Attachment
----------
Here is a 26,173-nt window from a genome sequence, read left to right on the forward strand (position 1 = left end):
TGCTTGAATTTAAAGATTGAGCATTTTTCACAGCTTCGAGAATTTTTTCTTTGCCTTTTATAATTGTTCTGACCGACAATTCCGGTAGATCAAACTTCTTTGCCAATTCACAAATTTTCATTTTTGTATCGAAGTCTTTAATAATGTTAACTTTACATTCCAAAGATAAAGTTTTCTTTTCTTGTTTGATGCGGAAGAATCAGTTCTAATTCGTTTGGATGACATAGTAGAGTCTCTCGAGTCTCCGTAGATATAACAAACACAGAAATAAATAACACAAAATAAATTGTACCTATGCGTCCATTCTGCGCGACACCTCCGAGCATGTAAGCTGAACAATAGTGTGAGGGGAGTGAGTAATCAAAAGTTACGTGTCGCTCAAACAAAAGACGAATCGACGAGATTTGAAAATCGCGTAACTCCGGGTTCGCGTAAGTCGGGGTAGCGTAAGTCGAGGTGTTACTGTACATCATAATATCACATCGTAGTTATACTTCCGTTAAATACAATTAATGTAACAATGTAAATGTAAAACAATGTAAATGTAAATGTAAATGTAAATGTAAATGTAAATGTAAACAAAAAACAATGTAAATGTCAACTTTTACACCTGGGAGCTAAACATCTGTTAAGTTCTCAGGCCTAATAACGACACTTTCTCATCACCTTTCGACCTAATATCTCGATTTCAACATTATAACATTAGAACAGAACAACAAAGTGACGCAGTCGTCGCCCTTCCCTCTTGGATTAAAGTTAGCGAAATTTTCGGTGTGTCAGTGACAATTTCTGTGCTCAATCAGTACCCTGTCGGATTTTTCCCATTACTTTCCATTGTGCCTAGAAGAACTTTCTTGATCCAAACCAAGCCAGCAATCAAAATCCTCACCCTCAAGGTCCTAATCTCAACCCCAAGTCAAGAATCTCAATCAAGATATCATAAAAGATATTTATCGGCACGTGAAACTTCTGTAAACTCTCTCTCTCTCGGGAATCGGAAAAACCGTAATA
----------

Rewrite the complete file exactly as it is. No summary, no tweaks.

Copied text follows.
Here is a 26,173-nt window from a genome sequence, read left to right on the forward strand (position 1 = left end):
TGCTTGAATTTAAAGATTGAGCATTTTTCACAGCTTCGAGAATTTTTTCTTTGCCTTTTATAATTGTTCTGACCGACAATTCCGGTAGATCAAACTTCTTTGCCAATTCACAAATTTTCATTTTTGTATCGAAGTCTTTAATAATGTTAACTTTACATTCCAAAGATAAAGTTTTCTTTTCTTGTTTGATGCGGAAGAATCAGTTCTAATTCGTTTGGATGACATAGTAGAGTCTCTCGAGTCTCCGTAGATATAACAAACACAGAAATAAATAACACAAAATAAATTGTACCTATGCGTCCATTCTGCGCGACACCTCCGAGCATGTAAGCTGAACAATAGTGTGAGGGGAGTGAGTAATCAAAAGTTACGTGTCGCTCAAACAAAAGACGAATCGACGAGATTTGAAAATCGCGTAACTCCGGGTTCGCGTAAGTCGGGGTAGCGTAAGTCGAGGTGTTACTGTACATCATAATATCACATCGTAGTTATACTTCCGTTAAATACAATTAATGTAACAATGTAAATGTAAAACAATGTAAATGTAAATGTAAATGTAAATGTAAATGTAAATGTAAACAAAAAACAATGTAAATGTCAACTTTTACACCTGGGAGCTAAACATCTGTTAAGTTCTCAGGCCTAATAACGACACTTTCTCATCACCTTTCGACCTAATATCTCGATTTCAACATTATAACATTAGAACAGAACAACAAAGTGACGCAGTCGTCGCCCTTCCCTCTTGGATTAAAGTTAGCGAAATTTTCGGTGTGTCAGTGACAATTTCTGTGCTCAATCAGTACCCTGTCGGATTTTTCCCATTACTTTCCATTGTGCCTAGAAGAACTTTCTTGATCCAAACCAAGCCAGCAATCAAAATCCTCACCCTCAAGGTCCTAATCTCAACCCCAAGTCAAGAATCTCAATCAAGATATCATAAAAGATATTTATCGGCACGTGAAACTTCTGTAAACTCTCTCTCTCTCGGGAATCGGAAAAACCGTAATA